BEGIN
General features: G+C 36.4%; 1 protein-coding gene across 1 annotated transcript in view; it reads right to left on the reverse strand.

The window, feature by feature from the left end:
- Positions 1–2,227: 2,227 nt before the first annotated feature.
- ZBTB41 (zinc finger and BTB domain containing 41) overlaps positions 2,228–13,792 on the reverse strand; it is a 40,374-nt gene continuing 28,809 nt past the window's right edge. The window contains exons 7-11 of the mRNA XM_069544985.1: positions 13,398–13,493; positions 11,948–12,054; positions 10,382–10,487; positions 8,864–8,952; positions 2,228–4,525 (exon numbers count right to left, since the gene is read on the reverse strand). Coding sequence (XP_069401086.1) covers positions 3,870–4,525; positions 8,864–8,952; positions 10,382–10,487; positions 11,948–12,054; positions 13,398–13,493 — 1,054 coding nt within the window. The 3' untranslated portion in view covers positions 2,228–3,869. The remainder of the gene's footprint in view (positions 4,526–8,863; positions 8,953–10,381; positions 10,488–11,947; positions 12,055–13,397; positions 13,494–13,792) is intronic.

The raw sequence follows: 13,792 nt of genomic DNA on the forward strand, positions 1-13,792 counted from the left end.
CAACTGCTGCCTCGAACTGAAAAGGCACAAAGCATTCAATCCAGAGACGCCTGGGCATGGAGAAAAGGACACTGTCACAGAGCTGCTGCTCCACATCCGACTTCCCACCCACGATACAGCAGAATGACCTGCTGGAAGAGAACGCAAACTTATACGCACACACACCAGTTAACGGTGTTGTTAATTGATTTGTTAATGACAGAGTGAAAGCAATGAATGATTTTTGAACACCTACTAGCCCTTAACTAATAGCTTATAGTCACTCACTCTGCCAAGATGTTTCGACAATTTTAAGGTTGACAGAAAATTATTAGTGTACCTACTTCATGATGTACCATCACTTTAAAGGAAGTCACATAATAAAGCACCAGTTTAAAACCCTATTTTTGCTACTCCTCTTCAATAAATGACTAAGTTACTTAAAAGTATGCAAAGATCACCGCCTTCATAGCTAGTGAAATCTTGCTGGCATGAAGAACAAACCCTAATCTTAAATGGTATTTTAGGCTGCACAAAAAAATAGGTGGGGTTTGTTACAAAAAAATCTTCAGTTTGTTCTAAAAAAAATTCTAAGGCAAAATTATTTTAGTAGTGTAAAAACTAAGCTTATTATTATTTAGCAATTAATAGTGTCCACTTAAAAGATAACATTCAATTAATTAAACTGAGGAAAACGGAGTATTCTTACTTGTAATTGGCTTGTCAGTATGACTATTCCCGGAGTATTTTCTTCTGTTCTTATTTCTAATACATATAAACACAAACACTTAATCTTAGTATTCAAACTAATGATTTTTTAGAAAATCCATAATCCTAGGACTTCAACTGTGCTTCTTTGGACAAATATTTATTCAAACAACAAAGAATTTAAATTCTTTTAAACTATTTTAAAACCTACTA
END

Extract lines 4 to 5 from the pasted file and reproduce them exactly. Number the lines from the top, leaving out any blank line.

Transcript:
- ZBTB41 (zinc finger and BTB domain containing 41) overlaps positions 2,228–13,792 on the reverse strand; it is a 40,374-nt gene continuing 28,809 nt past the window's right edge. The window contains exons 7-11 of the mRNA XM_069544985.1: positions 13,398–13,493; positions 11,948–12,054; positions 10,382–10,487; positions 8,864–8,952; positions 2,228–4,525 (exon numbers count right to left, since the gene is read on the reverse strand). Coding sequence (XP_069401086.1) covers positions 3,870–4,525; positions 8,864–8,952; positions 10,382–10,487; positions 11,948–12,054; positions 13,398–13,493 — 1,054 coding nt within the window. The 3' untranslated portion in view covers positions 2,228–3,869. The remainder of the gene's footprint in view (positions 4,526–8,863; positions 8,953–10,381; positions 10,488–11,947; positions 12,055–13,397; positions 13,494–13,792) is intronic.

The raw sequence follows: 13,792 nt of genomic DNA on the forward strand, positions 1-13,792 counted from the left end.